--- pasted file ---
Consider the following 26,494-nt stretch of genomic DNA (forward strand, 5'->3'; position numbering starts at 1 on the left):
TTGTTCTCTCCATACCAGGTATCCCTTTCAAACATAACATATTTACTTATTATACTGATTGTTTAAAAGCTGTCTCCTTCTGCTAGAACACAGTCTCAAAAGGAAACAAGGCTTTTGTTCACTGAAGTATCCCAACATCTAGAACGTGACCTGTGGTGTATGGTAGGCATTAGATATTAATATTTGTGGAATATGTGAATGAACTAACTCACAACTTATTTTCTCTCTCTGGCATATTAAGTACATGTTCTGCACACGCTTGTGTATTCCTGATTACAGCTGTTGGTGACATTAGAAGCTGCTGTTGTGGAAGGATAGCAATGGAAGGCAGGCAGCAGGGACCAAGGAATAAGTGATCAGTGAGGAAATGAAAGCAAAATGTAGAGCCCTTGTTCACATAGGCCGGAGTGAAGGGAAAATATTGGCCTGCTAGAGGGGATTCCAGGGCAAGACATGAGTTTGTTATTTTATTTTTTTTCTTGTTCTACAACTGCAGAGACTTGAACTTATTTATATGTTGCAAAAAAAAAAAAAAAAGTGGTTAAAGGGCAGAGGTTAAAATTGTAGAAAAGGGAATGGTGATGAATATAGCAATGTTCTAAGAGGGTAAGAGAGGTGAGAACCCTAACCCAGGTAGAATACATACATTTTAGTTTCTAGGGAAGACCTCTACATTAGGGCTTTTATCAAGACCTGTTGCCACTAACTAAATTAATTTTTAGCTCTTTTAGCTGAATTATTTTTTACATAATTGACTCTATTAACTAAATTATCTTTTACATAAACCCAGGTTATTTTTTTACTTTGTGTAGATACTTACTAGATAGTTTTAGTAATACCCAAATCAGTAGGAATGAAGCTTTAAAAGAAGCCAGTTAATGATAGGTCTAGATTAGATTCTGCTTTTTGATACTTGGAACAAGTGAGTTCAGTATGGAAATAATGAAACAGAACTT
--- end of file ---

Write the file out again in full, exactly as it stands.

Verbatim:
Consider the following 26,494-nt stretch of genomic DNA (forward strand, 5'->3'; position numbering starts at 1 on the left):
TTGTTCTCTCCATACCAGGTATCCCTTTCAAACATAACATATTTACTTATTATACTGATTGTTTAAAAGCTGTCTCCTTCTGCTAGAACACAGTCTCAAAAGGAAACAAGGCTTTTGTTCACTGAAGTATCCCAACATCTAGAACGTGACCTGTGGTGTATGGTAGGCATTAGATATTAATATTTGTGGAATATGTGAATGAACTAACTCACAACTTATTTTCTCTCTCTGGCATATTAAGTACATGTTCTGCACACGCTTGTGTATTCCTGATTACAGCTGTTGGTGACATTAGAAGCTGCTGTTGTGGAAGGATAGCAATGGAAGGCAGGCAGCAGGGACCAAGGAATAAGTGATCAGTGAGGAAATGAAAGCAAAATGTAGAGCCCTTGTTCACATAGGCCGGAGTGAAGGGAAAATATTGGCCTGCTAGAGGGGATTCCAGGGCAAGACATGAGTTTGTTATTTTATTTTTTTTCTTGTTCTACAACTGCAGAGACTTGAACTTATTTATATGTTGCAAAAAAAAAAAAAAAAGTGGTTAAAGGGCAGAGGTTAAAATTGTAGAAAAGGGAATGGTGATGAATATAGCAATGTTCTAAGAGGGTAAGAGAGGTGAGAACCCTAACCCAGGTAGAATACATACATTTTAGTTTCTAGGGAAGACCTCTACATTAGGGCTTTTATCAAGACCTGTTGCCACTAACTAAATTAATTTTTAGCTCTTTTAGCTGAATTATTTTTTACATAATTGACTCTATTAACTAAATTATCTTTTACATAAACCCAGGTTATTTTTTTACTTTGTGTAGATACTTACTAGATAGTTTTAGTAATACCCAAATCAGTAGGAATGAAGCTTTAAAAGAAGCCAGTTAATGATAGGTCTAGATTAGATTCTGCTTTTTGATACTTGGAACAAGTGAGTTCAGTATGGAAATAATGAAACAGAACTT